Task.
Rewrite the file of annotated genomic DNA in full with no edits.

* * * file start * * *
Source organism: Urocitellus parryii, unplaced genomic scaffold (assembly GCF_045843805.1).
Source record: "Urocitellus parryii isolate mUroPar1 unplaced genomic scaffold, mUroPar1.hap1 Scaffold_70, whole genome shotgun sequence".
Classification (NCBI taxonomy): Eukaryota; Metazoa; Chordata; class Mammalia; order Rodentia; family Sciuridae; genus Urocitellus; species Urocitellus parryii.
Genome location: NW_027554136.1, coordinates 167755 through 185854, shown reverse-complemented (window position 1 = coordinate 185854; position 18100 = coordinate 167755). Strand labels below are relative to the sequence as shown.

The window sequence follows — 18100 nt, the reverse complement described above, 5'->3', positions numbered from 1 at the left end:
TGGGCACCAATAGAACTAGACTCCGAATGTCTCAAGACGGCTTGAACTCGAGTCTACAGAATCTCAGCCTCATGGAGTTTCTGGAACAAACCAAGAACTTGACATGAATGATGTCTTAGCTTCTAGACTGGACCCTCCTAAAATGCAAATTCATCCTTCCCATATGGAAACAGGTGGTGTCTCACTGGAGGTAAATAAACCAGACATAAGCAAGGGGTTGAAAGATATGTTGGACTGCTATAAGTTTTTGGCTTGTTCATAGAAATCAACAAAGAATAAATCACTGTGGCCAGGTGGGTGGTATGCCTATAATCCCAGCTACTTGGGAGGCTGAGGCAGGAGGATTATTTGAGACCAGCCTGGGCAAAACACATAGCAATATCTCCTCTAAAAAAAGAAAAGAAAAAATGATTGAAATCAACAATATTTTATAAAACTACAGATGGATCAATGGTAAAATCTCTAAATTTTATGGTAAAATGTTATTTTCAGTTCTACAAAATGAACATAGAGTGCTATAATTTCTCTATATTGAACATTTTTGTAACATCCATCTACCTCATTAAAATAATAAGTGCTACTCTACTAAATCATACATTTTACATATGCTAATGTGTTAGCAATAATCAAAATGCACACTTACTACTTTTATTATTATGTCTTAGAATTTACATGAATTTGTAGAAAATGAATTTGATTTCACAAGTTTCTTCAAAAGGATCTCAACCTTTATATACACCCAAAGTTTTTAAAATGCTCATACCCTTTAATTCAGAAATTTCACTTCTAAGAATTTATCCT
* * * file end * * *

Source organism: Urocitellus parryii, unplaced genomic scaffold (assembly GCF_045843805.1).
Source record: "Urocitellus parryii isolate mUroPar1 unplaced genomic scaffold, mUroPar1.hap1 Scaffold_70, whole genome shotgun sequence".
Classification (NCBI taxonomy): Eukaryota; Metazoa; Chordata; class Mammalia; order Rodentia; family Sciuridae; genus Urocitellus; species Urocitellus parryii.
Genome location: NW_027554136.1, coordinates 167755 through 185854, shown reverse-complemented (window position 1 = coordinate 185854; position 18100 = coordinate 167755). Strand labels below are relative to the sequence as shown.

The window sequence follows — 18100 nt, the reverse complement described above, 5'->3', positions numbered from 1 at the left end:
TGGGCACCAATAGAACTAGACTCCGAATGTCTCAAGACGGCTTGAACTCGAGTCTACAGAATCTCAGCCTCATGGAGTTTCTGGAACAAACCAAGAACTTGACATGAATGATGTCTTAGCTTCTAGACTGGACCCTCCTAAAATGCAAATTCATCCTTCCCATATGGAAACAGGTGGTGTCTCACTGGAGGTAAATAAACCAGACATAAGCAAGGGGTTGAAAGATATGTTGGACTGCTATAAGTTTTTGGCTTGTTCATAGAAATCAACAAAGAATAAATCACTGTGGCCAGGTGGGTGGTATGCCTATAATCCCAGCTACTTGGGAGGCTGAGGCAGGAGGATTATTTGAGACCAGCCTGGGCAAAACACATAGCAATATCTCCTCTAAAAAAAGAAAAGAAAAAATGATTGAAATCAACAATATTTTATAAAACTACAGATGGATCAATGGTAAAATCTCTAAATTTTATGGTAAAATGTTATTTTCAGTTCTACAAAATGAACATAGAGTGCTATAATTTCTCTATATTGAACATTTTTGTAACATCCATCTACCTCATTAAAATAATAAGTGCTACTCTACTAAATCATACATTTTACATATGCTAATGTGTTAGCAATAATCAAAATGCACACTTACTACTTTTATTATTATGTCTTAGAATTTACATGAATTTGTAGAAAATGAATTTGATTTCACAAGTTTCTTCAAAAGGATCTCAACCTTTATATACACCCAAAGTTTTTAAAATGCTCATACCCTTTAATTCAGAAATTTCACTTCTAAGAATTTATCCT